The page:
We are the only beings on Earth that use art to represent ideas, information and value. Primitive humans transformed inanimate objects from purely utilitarian tools into mediums of expression. Imbued with aesthetic and social value, collectibles evolved into the first forms of money, laying the foundation for trade and the economy.
Collectibles have long served as markers of personal identity. Prehistoric necklaces, for instance, were symbols of status and beliefs — the equivalent of today’s engagement rings or religious iconography. Through artistic works and collectibles, humans expressed both their individuality and affinity to a shared belief system or community. These two elements define personal identity, a fundamental building block of civilisation.
Today, Credit Suisse estimates that collectibles worth US$1.2 trillion (RM5.03 trillion) sit in private hands. The market for personal identity swells when you consider the demand for apparel and beauty products. Just four players in this space — Hermes, L’Oréal, LVMH and Nike — have a combined market value of more than a trillion US dollars.
In the coming years, value will flow from physical identities to virtual ones. The average American adult spends eight hours a day consuming digital media, up from 2.7 hours in 2008, according to research firm eMarketer. The dawn of the metaverse — hyper-realistic, immersive virtual worlds — means this shift will only accelerate.
This explains why non-fungible tokens (NFTs) are having a mainstream moment. The most popular NFTs are fuelled by internet-native communities, such as the CryptoPunks or the Bored Ape Yacht Club. This month, OpenSea, the biggest NFT marketplace, raised funds at a US$13 billion valuation. For context, stock exchange operator Nasdaq has a market capitalisation of US$32 billion.
The narrative on NFTs has swirled around the stratospheric sums paid for some of these digital collectibles. But by conflating the technology with the valuations of digital art, many are missing the forest for the trees.
Securing the Metaverse
We may be living in the era of the metaverse, but this is also the era of artificial intelligence-enhanced deepfakes and scambots. Creating fake online identities costs nearly nothing today.
Meta Platforms has said it deactivates over a billion fake profiles every few months. Rising AI sentience means bots will grow even more convincingly humanlike. Furthermore, if the metaverse replaces physical interactions, how will we know who is real, and who is not?
As stores of social and financial capital, NFTs could serve as stewards of authentic metaverse identities. By design, NFTs sitting on a blockchain — the same technology used to secure Ethereum’s US$400 billion market cap — are impossible to fake. This transforms digital items into scarce assets.
Beyond digital art, NFTs can be used to represent crypto assets, physical property and even other NFTs. The fact that NFTs are “composable”, meaning they can be built upon and plugged into other applications, will amplify their value. For instance, NFTs integrate with highly liquid decentralised finance (DeFi) ecosystems, allowing them to be traded or lent against. Not every NFT will be worth millions of dollars, but those associated with a vibrant community will be valuable.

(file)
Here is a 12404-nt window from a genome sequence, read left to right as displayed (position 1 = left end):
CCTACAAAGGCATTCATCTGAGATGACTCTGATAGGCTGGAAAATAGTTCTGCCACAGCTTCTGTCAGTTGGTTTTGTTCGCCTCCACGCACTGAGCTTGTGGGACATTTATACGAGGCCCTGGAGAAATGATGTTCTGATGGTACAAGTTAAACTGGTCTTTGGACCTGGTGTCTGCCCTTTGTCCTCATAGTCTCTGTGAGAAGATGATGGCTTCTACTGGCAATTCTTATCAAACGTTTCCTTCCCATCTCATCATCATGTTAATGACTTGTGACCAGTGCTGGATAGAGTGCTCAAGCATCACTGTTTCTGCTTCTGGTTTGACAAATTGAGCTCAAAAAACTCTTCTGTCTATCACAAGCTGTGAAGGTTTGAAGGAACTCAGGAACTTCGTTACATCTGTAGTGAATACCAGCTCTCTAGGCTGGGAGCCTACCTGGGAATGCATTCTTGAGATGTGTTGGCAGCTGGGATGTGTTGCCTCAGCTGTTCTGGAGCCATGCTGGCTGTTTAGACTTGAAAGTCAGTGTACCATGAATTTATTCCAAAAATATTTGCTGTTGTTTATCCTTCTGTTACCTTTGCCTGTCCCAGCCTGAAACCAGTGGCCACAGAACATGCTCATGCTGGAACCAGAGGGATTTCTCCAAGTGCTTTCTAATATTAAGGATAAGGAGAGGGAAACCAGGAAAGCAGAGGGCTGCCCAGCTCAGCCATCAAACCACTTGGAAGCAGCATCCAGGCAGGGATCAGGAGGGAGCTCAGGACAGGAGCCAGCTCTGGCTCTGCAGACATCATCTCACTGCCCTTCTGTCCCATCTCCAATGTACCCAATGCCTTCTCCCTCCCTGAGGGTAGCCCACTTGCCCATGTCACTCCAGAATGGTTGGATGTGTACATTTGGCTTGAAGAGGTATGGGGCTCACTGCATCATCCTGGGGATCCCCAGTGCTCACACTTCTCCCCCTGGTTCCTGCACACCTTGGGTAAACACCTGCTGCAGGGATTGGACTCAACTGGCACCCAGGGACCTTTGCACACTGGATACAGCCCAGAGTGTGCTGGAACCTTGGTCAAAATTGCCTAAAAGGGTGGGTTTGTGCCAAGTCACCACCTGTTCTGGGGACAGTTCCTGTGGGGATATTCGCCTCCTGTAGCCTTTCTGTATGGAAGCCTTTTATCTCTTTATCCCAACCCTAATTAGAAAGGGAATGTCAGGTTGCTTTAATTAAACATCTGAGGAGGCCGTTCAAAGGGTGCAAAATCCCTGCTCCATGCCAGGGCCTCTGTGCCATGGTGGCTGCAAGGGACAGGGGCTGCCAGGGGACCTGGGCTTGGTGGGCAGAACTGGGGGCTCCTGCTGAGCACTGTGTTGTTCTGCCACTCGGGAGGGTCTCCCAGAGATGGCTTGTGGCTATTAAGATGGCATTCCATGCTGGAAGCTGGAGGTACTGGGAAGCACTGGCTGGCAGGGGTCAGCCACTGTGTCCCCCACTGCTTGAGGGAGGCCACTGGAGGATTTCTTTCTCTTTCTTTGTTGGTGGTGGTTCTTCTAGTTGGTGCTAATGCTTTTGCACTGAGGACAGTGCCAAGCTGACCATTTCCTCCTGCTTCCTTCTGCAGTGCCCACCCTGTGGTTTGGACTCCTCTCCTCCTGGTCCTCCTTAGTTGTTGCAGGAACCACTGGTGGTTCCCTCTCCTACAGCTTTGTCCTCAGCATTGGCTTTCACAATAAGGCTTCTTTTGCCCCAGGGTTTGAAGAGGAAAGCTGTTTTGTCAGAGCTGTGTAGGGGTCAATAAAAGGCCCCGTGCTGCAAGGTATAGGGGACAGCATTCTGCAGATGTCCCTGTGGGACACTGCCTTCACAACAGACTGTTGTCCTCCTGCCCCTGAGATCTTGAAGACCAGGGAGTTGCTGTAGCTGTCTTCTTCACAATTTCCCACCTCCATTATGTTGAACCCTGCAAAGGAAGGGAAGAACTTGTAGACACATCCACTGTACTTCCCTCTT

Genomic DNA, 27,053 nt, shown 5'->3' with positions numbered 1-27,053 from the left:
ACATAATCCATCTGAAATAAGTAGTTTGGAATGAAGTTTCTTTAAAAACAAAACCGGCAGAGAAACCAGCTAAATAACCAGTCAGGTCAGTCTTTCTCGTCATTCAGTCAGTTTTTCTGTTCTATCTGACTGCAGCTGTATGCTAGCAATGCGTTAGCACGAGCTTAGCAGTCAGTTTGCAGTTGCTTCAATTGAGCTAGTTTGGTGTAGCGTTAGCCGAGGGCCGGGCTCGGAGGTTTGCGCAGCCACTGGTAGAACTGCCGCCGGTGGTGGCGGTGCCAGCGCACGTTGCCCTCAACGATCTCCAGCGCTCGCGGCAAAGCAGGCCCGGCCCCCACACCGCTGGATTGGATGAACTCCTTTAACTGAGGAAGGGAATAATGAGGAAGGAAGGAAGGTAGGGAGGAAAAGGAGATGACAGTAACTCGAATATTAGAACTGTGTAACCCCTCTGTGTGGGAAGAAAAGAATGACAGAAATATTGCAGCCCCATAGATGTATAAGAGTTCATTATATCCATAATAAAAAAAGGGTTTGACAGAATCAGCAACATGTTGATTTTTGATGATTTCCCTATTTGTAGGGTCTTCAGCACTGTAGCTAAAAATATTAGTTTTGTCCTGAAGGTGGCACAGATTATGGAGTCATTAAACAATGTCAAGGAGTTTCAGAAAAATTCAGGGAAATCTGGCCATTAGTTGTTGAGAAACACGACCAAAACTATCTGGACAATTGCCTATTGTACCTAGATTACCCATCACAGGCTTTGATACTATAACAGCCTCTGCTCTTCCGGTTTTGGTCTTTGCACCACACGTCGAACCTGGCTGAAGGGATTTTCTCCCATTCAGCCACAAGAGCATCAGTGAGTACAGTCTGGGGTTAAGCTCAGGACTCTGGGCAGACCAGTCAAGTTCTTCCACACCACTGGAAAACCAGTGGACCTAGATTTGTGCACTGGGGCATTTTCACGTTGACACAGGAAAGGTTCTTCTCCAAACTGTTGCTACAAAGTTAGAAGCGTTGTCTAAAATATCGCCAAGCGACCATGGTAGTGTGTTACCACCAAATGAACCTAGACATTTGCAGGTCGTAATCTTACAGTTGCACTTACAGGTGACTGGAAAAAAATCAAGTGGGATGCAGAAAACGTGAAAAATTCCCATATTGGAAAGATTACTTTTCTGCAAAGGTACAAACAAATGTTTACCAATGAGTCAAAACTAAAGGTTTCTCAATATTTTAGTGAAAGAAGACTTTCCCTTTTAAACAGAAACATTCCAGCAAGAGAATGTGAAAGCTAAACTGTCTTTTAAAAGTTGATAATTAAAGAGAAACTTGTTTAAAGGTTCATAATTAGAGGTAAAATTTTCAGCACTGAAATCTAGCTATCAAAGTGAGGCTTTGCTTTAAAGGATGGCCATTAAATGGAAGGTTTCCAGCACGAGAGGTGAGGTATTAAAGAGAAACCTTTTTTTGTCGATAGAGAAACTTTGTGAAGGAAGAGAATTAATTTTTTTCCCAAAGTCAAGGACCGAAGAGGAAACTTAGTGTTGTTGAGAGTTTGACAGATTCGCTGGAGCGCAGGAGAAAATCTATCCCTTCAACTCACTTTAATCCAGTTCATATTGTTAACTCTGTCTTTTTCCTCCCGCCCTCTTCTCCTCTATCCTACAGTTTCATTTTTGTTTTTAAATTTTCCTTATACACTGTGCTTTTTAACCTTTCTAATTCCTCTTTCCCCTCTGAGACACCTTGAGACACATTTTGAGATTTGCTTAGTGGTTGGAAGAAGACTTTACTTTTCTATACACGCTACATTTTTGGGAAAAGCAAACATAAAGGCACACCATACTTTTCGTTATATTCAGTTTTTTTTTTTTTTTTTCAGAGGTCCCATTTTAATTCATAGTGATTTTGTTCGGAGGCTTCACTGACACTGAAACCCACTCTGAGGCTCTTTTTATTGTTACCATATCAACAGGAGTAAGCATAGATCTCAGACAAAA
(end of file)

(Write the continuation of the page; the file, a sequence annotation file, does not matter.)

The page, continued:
Hence, even if a metaverse user decides to part with his entire NFT inventory, the price alone will deter most scammers. Let’s say a person created an online identity with the name of Andrew01, and say, the person owns three Bored Ape NFTs worth US$100,000. A fraudster cannot impersonate Andrew01 without proving that he or she owns the equivalent Bored Ape NFTs priced at US$100,000. One reason that identity fraud is so rampant is because it is affordable.
Over time, users will accumulate NFTs across virtual and physical worlds. To impersonate a user in an NFT-driven metaverse, a fraudster may have to recreate the target’s entire NFT collection. But this would be impossible as all NFTs are one-offs. Social networks of the future may link with NFT inventories to verify user identities, something Twitter appears to be experimenting with.
A great reset
Internet users have invested billions of dollars in content and communities that live on centralised platforms. But these users actually own nothing. When platforms change the rules, shut accounts or go out of business, users stand to lose everything — including their digital identities.
Ironically, centralised platforms now appear best placed to build the metaverse. The tens of billions that Meta and other tech giants are investing in virtual worlds is not money out of thin air. It is value extracted from years of monetising users, while locking their data behind walled gardens.
“This metaverse is going to be far more pervasive and powerful than anything else,” Tim Sweeney, CEO of Fortnite developer Epic Games, warned in 2016. “If one central company gains control of this, they will become more powerful than any government and be a god on Earth.”
A decentralised metaverse is the best chance for a great reset. The ability to freely roam across virtual worlds, with possessions in tow, empowers users with choice and voice.
The importance of this has not been fully appreciated yet. But imagine waking up one day and seeing your face used by someone else. Will we own nothing in the metaverse? Only the future will tell.
Andrew Vong is chief future officer at EquitiesTracker Holdings Bhd.